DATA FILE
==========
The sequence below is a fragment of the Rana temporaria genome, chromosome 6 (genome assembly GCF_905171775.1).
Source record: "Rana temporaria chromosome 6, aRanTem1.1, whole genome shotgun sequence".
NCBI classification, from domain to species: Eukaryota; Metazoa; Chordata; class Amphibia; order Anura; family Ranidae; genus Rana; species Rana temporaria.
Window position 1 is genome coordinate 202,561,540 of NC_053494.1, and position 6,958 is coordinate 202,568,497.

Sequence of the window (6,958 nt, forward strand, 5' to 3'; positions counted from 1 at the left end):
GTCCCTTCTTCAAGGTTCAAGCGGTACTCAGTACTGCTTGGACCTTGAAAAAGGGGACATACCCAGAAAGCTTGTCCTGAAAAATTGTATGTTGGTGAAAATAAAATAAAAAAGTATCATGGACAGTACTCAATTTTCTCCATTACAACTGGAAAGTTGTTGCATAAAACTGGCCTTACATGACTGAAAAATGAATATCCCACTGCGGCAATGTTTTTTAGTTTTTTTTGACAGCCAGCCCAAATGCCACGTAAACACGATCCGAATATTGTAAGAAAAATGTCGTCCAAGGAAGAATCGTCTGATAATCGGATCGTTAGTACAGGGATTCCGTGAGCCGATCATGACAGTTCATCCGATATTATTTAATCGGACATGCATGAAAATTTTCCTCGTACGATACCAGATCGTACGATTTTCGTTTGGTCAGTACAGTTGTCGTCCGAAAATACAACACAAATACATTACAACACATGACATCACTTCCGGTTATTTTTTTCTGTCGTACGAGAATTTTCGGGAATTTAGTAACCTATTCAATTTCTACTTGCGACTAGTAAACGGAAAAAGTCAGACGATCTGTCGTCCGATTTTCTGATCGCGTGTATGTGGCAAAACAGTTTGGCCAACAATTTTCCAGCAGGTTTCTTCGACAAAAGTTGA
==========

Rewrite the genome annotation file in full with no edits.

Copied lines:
The sequence below is a fragment of the Rana temporaria genome, chromosome 6 (genome assembly GCF_905171775.1).
Source record: "Rana temporaria chromosome 6, aRanTem1.1, whole genome shotgun sequence".
NCBI classification, from domain to species: Eukaryota; Metazoa; Chordata; class Amphibia; order Anura; family Ranidae; genus Rana; species Rana temporaria.
Window position 1 is genome coordinate 202,561,540 of NC_053494.1, and position 6,958 is coordinate 202,568,497.

Sequence of the window (6,958 nt, forward strand, 5' to 3'; positions counted from 1 at the left end):
GTCCCTTCTTCAAGGTTCAAGCGGTACTCAGTACTGCTTGGACCTTGAAAAAGGGGACATACCCAGAAAGCTTGTCCTGAAAAATTGTATGTTGGTGAAAATAAAATAAAAAAGTATCATGGACAGTACTCAATTTTCTCCATTACAACTGGAAAGTTGTTGCATAAAACTGGCCTTACATGACTGAAAAATGAATATCCCACTGCGGCAATGTTTTTTAGTTTTTTTTGACAGCCAGCCCAAATGCCACGTAAACACGATCCGAATATTGTAAGAAAAATGTCGTCCAAGGAAGAATCGTCTGATAATCGGATCGTTAGTACAGGGATTCCGTGAGCCGATCATGACAGTTCATCCGATATTATTTAATCGGACATGCATGAAAATTTTCCTCGTACGATACCAGATCGTACGATTTTCGTTTGGTCAGTACAGTTGTCGTCCGAAAATACAACACAAATACATTACAACACATGACATCACTTCCGGTTATTTTTTTCTGTCGTACGAGAATTTTCGGGAATTTAGTAACCTATTCAATTTCTACTTGCGACTAGTAAACGGAAAAAGTCAGACGATCTGTCGTCCGATTTTCTGATCGCGTGTATGTGGCAAAACAGTTTGGCCAACAATTTTCCAGCAGGTTTCTTCGACAAAAGTTGA